Posts Tagged "halogenation"

Free Radical Halogenation

Posted on September 22nd, 2015

Another common mechanism that is covered in the first weeks of organic chemistry is the free radical halogenation of alkanes.  This mechanism utilizes the homolytic cleavage (one electron per atom) property of halogens when exposed to heat or ionizing radiation (i.e. hv), which is a popular mechanism for future reactions in the course.  Radical halogens can extract the proton from a C-H bond to produce the corresponding acid and generate a radical carbon center.  In this article we will discuss all of the tips and tricks to getting an ‘A’ on your racical halogenation questions.  Sign up with StudyOrgo today for more in-depth mechanism coverage and answers to all of your organic chemistry questions!

Generating a radical halogen: there are THREE critical steps to free radical reactions.

1) Initiation: The Br2 single bond is broken by high energy ligh (hv) to form radicals placing one electron on each atom.

halogen 1

2) Propagation: (Hint: One radical reacts with a single bond to form another radical, thus propagating the radical species to drive the reaction forward.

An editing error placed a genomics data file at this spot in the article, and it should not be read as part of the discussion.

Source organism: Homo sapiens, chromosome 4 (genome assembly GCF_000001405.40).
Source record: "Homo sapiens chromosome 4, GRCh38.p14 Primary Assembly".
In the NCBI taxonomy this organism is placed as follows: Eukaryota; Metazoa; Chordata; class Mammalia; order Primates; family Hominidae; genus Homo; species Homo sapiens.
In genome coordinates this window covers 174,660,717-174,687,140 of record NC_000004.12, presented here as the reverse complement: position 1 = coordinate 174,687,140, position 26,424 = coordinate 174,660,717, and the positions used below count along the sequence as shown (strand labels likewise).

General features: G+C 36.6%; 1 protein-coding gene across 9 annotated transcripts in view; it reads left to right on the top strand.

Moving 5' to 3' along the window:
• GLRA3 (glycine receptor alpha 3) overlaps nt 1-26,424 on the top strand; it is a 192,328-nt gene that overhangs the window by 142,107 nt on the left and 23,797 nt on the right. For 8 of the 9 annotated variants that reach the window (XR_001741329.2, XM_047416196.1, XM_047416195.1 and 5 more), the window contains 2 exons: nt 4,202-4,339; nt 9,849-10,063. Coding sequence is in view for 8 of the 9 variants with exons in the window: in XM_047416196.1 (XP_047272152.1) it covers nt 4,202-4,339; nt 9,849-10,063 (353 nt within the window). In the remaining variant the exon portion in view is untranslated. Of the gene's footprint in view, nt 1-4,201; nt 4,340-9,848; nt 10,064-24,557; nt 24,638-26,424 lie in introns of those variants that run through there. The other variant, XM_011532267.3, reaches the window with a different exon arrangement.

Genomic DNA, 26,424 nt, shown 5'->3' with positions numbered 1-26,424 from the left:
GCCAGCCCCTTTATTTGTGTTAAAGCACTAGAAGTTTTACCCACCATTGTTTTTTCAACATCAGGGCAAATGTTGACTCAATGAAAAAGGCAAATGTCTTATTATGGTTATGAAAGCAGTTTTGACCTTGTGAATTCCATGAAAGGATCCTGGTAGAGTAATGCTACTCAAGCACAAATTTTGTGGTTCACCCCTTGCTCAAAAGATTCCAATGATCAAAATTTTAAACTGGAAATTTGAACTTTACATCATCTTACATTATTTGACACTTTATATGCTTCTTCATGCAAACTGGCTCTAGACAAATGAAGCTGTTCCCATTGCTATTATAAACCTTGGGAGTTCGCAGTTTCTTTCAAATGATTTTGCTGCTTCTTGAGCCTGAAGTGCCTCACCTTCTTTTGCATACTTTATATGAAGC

1. a) Radical Br abstracts one hydrogen from a C-H bond in propane to form radical propane and HBr.
    halogen 2
  2. b) Radical propane asbracts one Br from Br2 to form the bromoalkane and radical Br, thus restoring the reactants for another round as shown in step 2a.halogen 3

3) Termination: Any two radicals combine to form a single bond.  These species will be in low abundance. Hint: Radicals are destroyed by combining two radicals to form a single bond.  This eliminates the radical necessary for radical alkane formation (green boxes) as shown in step 2a and ends the reaction.

halogen 4

Regioselectivity: How to determine the major product

Radical bromination will always replace the C-H bond on the MOST substituted carbon center because the stability of the radical intermediate is higher with increasing substituents on the carbon center.

This selectivity is the same, but a weaker consideration, for radical chlorination which obeys Hammond’s Postulate, which says that stability of the radical center is outweighed by the extreme exothermicity of radical chlorination (compared to bromination), thus a mixture of chlorinated products is observed.

halogen 5

Stereoselectivity – How to determine the stereochemistry of carbon centers

Radial intermediates (step 2a product) produce a sp2-like hybridization orbital with the lone electron in the vacant 2p orbital, therfore attack of the radical electron on the C-H bond can take place from either side of the molecule.  The result will always produce a racemic mixture (or equal amount) of the two enantiomers.

halogen 6